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The lost art of hurdy-gurdys revived

Craftsman Tibor Koblíček didn't make his first Slovak folk instrument until after his 30th birthday. Now, at age 63, he has trouble counting how many he can make.
"Whew," he says when asked, standing ankle-deep in sawdust, tools and half-finished instruments. "A heck of a lot."
Walking through his home in the central Slovak village of Turičky, population 250, Koblíček counts off at least 15 distinct names of instruments in piles seemingly everywhere. Last summer, Koblíček took 50 of these instruments to Slovakia's World Fair exhibit


Tibor Koblíček shows off his ninera, or hurdy-gurdy.
photo: Ján Svrček

Craftsman Tibor Koblíček didn't make his first Slovak folk instrument until after his 30th birthday. Now, at age 63, he has trouble counting how many he can make.

"Whew," he says when asked, standing ankle-deep in sawdust, tools and half-finished instruments. "A heck of a lot."

Walking through his home in the central Slovak village of Turičky, population 250, Koblíček counts off at least 15 distinct names of instruments in piles seemingly everywhere. Last summer, Koblíček took 50 of these instruments to Slovakia's World Fair exhibit in Hanover.

"I was lucky," says Koblíček, leaning against a row of wooden pipes taller than he is. "They called me because they needed one person who could make all these instruments."

The World's Fair was the most recent honour for Koblíček, who has watched in the last decade as the fruits of what he calls a hobby and a passion became the stuff of museum exhibitions and a successful business. Technically retired, Koblíček works hours daily in a four-by-two metre workshop filling orders from Slovak folk ensembles, Slovak music shops, and international folk instrument collectors.


Koblíček's two-piped bagpipes differ from Scottish models.
photo: Ján Svrček

The majority of those orders are for the píšťala, a small wooden recorder with up to six holes, gajdy, bagpipes made from goat pelts, and fujara, long wooden pipes sometimes compared to the Australian didgeridoo (a large wind instrument producing a deep, resonant sound) for their similar shape and timbre.

"The fujara is unique to central Slovakia, and is actually quite different than the didgeridoo. The didgeridoo doesn't have any holes and can't change pitch, whereas the fujara has three holes and can play two octaves," says Koblíček

Koblíček's career began in 1968 when a friend asked him to help make a fujara for a folk instrument contest. He enjoyed it so much that he learned a new type of instrument each year to make for the competition. He is still learning new instruments, and playing with the properties of those he has mastered.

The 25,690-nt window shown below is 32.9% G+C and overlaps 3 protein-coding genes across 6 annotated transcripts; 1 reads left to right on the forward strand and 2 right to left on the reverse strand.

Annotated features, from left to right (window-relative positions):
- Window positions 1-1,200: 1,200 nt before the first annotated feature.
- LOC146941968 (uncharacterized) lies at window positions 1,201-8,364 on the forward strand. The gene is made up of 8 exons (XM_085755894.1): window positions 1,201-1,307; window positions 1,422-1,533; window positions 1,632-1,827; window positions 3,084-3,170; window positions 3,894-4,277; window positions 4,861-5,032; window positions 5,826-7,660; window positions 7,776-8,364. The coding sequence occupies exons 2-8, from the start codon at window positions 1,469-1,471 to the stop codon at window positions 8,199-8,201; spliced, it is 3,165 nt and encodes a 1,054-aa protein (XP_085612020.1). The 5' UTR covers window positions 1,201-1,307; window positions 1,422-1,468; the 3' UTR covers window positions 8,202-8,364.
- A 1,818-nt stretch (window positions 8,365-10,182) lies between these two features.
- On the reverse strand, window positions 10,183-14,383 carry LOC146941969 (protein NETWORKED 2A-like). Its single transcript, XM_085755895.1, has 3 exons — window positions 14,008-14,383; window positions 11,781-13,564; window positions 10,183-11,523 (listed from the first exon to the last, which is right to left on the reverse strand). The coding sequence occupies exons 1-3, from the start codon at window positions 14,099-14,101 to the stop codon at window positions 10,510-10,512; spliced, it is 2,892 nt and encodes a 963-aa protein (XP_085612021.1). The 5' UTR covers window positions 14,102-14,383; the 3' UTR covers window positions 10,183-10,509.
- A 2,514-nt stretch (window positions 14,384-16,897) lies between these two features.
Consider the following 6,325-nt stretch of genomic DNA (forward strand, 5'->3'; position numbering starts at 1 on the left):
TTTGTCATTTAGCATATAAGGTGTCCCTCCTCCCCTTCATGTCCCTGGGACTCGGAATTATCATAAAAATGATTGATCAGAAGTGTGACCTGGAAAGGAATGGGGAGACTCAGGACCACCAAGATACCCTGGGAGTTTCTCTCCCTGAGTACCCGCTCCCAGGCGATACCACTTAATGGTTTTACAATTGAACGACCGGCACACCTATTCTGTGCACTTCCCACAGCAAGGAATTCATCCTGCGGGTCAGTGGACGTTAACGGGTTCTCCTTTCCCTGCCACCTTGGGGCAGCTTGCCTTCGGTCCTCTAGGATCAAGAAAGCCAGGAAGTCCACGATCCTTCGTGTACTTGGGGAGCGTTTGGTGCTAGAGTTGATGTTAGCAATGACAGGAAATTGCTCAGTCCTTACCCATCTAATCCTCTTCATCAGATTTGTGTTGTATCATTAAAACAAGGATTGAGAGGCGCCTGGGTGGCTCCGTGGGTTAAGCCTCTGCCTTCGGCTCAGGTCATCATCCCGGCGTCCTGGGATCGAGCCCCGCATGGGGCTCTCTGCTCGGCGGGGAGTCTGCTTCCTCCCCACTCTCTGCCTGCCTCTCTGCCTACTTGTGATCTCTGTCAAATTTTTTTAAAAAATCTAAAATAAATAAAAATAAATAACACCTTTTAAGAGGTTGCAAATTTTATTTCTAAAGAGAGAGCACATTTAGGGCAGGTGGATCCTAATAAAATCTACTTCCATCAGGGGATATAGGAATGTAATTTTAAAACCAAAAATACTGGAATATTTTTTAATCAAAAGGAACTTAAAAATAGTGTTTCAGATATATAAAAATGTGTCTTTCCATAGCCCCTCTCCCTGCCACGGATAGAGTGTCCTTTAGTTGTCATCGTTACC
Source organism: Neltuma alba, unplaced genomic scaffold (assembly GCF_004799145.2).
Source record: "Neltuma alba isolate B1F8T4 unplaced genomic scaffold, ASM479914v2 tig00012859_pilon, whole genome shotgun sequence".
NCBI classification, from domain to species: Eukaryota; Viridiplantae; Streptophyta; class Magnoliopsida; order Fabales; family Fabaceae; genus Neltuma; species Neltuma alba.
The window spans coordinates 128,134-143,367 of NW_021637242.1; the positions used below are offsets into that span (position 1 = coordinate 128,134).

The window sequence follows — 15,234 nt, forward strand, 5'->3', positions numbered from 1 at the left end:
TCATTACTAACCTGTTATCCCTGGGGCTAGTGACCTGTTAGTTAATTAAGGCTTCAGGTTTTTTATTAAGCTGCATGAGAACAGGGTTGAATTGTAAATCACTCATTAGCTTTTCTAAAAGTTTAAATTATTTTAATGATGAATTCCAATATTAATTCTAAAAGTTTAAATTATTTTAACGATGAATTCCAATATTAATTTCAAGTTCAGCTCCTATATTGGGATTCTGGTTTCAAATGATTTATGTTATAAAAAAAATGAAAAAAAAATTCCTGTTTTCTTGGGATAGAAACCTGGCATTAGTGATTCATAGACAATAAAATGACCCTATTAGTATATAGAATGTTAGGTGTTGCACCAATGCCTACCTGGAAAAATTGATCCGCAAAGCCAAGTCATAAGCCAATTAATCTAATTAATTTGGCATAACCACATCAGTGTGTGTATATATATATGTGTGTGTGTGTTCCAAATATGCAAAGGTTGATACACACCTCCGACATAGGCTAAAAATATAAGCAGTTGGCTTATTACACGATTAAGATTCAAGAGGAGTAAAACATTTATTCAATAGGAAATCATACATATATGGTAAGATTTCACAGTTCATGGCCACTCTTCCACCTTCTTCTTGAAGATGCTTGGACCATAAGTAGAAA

"See this," he says, picking up what at first glance appears to be a walking stick. He then blows a tune through a head carved at the tip. "It's really a píšťala."

Although he has never had a formal teacher and can't read music, Koblíček can play every instrument he makes, and has travelled as a soloist to England, Egypt, Germany and Russia.

"I've been lucky," he says again, stepping over a six metre log waiting to be turned into a trumbita, or alpine horn. "Making instruments is my passion, and from that I've had the chance to see the world."

In recent years, Koblíček has played less but worked more to keep up with a growing demand.

"Since communism fell orders from abroad have increased, while domestic demand has stayed the same," he says. "I am twice as busy as I used to be."

Koblíček peddles his instruments at Slovak folk music festivals every summer and exhibits his work in Slovak museums. Foreigners - often collectors of instruments - are more and more often knocking on his door. In 1995 producers of the American film Dragonheart asked him for 15 lutes; recently an order came in from the makers of a different American film to be shot in Slovakia.

That order includes a ninera, or hurdy-gurdy (a musical instrument making a droning sound, played by turning a handle), which Koblíček learned to make in 1985 after no Slovak had made one for 150 years.

"As far as I know he is the only person in Slovakia who can make a ninera," says Ivan Macák, director of the Slovak National Music museum. "I brought him in 1985 to a Poprad museum to see Slovakia's only ninera. He took it home and learned how to make it."

Koblíček is passing his knowledge of the ninera and other instruments to his son, aged 33, who has worked for 10 years in what has become the family trade.

"He still has a lot to learn, but he's further along than I was at his age," says Koblíček. "When I was 33, I was just starting."

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